Decoded Says Learn Code in a Day

Decoded classroom in action

Decoded is helping to close the language gap between average folks and their computers.
(Photo: courtesy Decoded)

The ability to make technology palatable to average folks is a skill much in demand — yet still not as emphasized as it should be. It’s the idea behind Decoded, a very cool company that teaches citizens how to code — at least a little bit — in just one day. Based in London, with offices in Australia, Singapore and New York, Decoded’s website touts seminars in everything from hacking to building a blockchain app to unpacking VR experiences.

Tapping into companies that range from boutique to enterprise, Decoded has matriculated thousands of students at hundreds of firms around the world, instructing everyone from CEOs to working Joes. The ideas isn’t t turn out little Linus Torvalds, but rather to make people comfortable with the idea of code, and casually conversant. The company, founded in 2011 by  by Kathryn Parsons, Steve Henry, Richard Peters and Alasdair Blackwell, has received a lot of attention due to the fact that its staff is largely women.

“Ms. Parsons had been inspired by a conversation over a whisky with a friend in advertising. Both wanted to understand how websites are built, yet neither felt they had time to learn,” according to the Telegraph. “The company’s founders have hit on the technology world’s biggest flaw: a disconnection between the ‘specialist programmers’  who can code and the management – those who commission them but can’t understand the language.”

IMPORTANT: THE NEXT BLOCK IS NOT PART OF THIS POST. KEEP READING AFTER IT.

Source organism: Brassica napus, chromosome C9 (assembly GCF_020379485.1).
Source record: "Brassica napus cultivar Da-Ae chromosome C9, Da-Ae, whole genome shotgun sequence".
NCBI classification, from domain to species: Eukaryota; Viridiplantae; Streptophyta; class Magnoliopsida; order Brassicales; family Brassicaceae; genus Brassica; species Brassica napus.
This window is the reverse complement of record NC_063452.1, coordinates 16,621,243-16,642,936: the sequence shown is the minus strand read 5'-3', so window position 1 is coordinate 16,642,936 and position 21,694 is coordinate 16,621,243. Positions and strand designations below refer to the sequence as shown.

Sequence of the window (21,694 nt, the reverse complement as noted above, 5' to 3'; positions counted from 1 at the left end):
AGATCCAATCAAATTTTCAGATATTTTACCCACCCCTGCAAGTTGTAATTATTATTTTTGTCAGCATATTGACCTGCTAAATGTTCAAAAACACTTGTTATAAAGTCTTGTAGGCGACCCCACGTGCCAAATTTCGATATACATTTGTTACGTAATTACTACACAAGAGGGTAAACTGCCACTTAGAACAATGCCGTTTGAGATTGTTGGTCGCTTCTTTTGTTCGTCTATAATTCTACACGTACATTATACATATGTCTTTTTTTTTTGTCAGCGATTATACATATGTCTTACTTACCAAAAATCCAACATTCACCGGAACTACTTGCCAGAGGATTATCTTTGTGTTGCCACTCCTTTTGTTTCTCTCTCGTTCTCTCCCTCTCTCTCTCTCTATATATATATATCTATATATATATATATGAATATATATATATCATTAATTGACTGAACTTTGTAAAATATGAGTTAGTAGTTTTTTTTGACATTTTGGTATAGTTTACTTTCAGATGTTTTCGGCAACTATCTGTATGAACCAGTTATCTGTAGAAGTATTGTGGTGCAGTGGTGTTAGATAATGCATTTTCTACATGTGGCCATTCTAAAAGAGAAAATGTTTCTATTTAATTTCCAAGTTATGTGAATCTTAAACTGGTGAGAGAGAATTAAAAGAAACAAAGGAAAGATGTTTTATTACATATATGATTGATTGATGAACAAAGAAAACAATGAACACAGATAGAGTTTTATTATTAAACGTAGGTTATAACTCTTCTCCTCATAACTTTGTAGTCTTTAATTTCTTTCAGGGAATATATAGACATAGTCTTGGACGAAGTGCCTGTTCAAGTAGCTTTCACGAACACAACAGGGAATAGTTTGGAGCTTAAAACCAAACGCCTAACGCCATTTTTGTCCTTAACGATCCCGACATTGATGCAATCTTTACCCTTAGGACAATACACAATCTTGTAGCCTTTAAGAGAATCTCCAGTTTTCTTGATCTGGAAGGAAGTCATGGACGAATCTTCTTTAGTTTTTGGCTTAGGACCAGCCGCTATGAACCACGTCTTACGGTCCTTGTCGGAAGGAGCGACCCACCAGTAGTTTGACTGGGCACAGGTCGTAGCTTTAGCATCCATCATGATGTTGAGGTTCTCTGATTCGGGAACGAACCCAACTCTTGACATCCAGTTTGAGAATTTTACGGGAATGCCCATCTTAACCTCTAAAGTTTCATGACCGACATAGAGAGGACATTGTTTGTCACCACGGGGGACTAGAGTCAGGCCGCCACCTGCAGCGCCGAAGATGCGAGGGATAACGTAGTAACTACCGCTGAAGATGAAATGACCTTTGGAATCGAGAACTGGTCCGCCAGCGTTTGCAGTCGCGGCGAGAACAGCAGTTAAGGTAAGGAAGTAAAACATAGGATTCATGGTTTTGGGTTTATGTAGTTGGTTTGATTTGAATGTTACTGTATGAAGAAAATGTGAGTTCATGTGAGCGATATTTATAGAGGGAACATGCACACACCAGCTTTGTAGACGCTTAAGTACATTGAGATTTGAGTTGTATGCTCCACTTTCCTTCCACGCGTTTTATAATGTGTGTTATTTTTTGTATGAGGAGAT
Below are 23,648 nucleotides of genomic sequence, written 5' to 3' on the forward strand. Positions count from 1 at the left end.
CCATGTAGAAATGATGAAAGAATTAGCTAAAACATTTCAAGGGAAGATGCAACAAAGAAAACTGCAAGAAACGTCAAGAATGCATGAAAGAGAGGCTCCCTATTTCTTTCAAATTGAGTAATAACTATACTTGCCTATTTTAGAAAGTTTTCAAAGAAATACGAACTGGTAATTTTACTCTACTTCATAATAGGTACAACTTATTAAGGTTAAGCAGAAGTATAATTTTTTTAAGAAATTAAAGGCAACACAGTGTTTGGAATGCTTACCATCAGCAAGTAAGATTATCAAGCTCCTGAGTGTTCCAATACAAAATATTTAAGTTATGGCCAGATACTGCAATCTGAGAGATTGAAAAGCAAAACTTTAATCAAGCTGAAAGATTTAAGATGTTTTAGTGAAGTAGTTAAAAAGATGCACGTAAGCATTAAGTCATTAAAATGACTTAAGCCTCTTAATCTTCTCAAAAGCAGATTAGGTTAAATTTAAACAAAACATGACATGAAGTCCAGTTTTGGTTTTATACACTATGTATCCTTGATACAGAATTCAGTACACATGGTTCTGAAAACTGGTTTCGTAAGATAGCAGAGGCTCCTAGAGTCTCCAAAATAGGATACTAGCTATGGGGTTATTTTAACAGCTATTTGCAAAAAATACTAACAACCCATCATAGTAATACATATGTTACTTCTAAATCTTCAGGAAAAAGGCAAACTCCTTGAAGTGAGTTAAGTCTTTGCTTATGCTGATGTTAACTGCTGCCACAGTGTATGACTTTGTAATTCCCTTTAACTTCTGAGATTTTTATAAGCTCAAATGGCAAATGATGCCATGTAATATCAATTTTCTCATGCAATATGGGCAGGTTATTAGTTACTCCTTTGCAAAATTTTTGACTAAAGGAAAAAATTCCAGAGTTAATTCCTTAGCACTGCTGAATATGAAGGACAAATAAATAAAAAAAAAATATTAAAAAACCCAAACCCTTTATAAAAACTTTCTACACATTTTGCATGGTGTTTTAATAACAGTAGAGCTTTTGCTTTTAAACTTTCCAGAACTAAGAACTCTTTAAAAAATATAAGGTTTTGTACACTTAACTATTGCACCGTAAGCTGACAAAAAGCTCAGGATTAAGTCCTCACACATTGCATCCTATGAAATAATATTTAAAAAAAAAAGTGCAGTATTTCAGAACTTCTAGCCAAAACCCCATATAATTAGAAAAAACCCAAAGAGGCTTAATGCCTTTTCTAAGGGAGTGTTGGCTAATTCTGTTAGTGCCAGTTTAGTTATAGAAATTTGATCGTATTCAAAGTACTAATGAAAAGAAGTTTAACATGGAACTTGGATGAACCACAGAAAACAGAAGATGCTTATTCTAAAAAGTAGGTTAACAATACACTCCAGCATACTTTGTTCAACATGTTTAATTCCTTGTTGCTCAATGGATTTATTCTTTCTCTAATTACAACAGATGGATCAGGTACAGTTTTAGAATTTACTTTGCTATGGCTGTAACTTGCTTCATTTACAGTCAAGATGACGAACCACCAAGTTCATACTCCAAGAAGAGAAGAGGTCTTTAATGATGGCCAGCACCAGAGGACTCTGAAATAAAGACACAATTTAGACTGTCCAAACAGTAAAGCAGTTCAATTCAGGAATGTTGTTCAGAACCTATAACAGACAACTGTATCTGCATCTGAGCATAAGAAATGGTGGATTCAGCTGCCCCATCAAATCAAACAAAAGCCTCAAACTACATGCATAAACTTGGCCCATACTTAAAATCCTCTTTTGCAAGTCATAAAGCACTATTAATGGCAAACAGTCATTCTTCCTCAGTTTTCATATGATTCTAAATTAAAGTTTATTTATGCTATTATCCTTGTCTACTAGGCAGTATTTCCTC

That pretty much sums up why I learned coding. Having participated in an enterprise website launch in the early aughts (or at least what passed for enterprise in the early aughts), and a relaunch at that same company about three years later, I emerged from the experience frustrated that when we asked for something to be done a certain way, we were either told why it couldn’t be, or why it was going to cost a lot of extra money, or throw us off schedule. I — and every other executive on our team — had no idea had to evaluate the circumstances surrounding the conclusions with which were were being presented.

When I left to to join a smaller company it was largely so I could roll up my sleeves and play in the digital sandbox. “Teaching coding was hobby that became an obsession that took over my life,” Parsons told Australian Vogue recently. Coding is fun. It’s easy to see how that could happen.